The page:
ANCAP has lashed out at Nissan and South Korean brand Ssangyong following its latest round of safety testing, the results of which were published today.
A trio of new models were subjected to the safety body’s regimen, with two — the Nissan Qashqai crossover and new Mercedes-Benz C-Class — scoring the maximum five stars, and Ssangyong’s Stavic people-mover falling short with a four-star result.
Despite awarding the maximum score to the new Qashqai (knwon as Dualis in its previous iteration), ANCAP chairman Lauchlan McIntosh criticised the company for the lack of autonomous emergency braking (AEB) technology on the vehicle, which sets the Australian-spec car apart from Europe. See full Australian specifications of the new Qashqai here.
“Autonomous Emergency Braking (AEB) is available on the European-sold Qashqai yet it is not available at all on Australian and New Zealand models. It is astounding to see yet another mainstream manufacturer de-specify their models for our local market,” McIntosh said.
“AEB is a proven life-saver and all manufacturers should be doing their utmost to bring this technology to the market today. The lack of AEB cannot be a matter of cost as it is available on other inexpensive cars.
“Are lives in Australia and New Zealand worth less than those in Europe?” McIntosh asked.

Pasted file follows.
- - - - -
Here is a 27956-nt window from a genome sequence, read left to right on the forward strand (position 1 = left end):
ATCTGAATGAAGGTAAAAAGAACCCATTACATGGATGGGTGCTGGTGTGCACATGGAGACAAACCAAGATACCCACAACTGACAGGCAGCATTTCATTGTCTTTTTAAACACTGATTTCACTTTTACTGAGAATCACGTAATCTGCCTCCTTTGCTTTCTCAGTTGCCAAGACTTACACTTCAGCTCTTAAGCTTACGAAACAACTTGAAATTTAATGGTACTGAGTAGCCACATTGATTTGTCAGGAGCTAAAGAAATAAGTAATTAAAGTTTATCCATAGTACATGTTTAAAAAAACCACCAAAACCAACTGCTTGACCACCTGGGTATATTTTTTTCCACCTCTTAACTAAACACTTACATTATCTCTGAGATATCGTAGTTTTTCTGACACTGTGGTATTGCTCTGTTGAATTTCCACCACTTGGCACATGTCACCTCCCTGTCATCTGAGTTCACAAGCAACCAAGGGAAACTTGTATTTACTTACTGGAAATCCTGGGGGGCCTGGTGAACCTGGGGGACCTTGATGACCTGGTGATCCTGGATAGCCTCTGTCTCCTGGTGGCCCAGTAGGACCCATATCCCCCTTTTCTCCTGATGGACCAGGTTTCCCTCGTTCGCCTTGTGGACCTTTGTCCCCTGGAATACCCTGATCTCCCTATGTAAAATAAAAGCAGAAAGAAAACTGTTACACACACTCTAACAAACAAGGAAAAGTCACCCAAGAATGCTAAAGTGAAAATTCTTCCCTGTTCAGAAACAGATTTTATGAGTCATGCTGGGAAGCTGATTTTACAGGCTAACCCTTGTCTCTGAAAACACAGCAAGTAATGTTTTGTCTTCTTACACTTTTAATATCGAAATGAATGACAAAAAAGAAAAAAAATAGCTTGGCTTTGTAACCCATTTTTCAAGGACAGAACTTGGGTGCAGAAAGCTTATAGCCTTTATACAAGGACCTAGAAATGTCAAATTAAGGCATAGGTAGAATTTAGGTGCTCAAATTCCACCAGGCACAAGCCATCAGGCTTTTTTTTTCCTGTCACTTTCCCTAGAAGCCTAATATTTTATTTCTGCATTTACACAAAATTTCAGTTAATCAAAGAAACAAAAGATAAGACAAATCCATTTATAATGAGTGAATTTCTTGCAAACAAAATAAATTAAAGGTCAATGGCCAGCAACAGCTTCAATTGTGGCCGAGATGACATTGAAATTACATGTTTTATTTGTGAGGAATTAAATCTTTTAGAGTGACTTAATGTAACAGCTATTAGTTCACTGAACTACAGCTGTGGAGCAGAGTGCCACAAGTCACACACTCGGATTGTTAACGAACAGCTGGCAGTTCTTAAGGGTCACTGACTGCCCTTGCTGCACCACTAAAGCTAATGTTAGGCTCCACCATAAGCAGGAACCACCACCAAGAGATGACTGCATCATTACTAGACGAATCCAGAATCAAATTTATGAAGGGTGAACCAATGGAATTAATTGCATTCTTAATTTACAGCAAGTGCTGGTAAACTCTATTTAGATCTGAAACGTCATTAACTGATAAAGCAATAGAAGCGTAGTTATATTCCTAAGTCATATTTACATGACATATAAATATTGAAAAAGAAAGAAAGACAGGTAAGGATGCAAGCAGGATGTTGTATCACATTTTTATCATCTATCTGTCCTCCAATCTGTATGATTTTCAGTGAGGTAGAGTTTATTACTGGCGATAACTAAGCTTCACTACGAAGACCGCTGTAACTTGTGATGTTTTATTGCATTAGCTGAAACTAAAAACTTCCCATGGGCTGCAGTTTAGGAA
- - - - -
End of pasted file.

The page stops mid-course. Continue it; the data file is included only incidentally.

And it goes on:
In response to the attack from ANCAP, Nissan Australia general manager of corporate communications Peter Fadeyev told CarAdvice the company was working on making the technology available for the local market, but that it was not yet available outside of Europe.
In other words, it was not a result of Nissan Australia deliberately putting a line through the safety feature. Safety bodies, notably Euro NCAP, are increasingly making AEB and other technology a requirement to attain full marks.
“Nissan Australia sought to have AEB fitted to Qashqai during the product planning phase but Nissan has not made the technology available outside of Europe. We are continuing work to make this feature available,” Fadeyev said.
Meanwhile, McIntosh also threw some heat at Ssangyong and its sharply priced and hugely capacious Stavic, calling the four-star crash test result “mediocre” for a family-focused vehicle.
“A number of factors limited the Stavic to four stars including its average performance in the frontal offset crash test and the lack of head-protecting side curtain airbags,” said McIntosh.
Results from the frontal offset test of the Stavic showed chest and upper and lower leg injuries were “likely” for the driver. Structural integrity was reduced at the lower A-pillar and movement of the brake pedal was deemed to be excessive. See full Australian specifications of the Stavic here.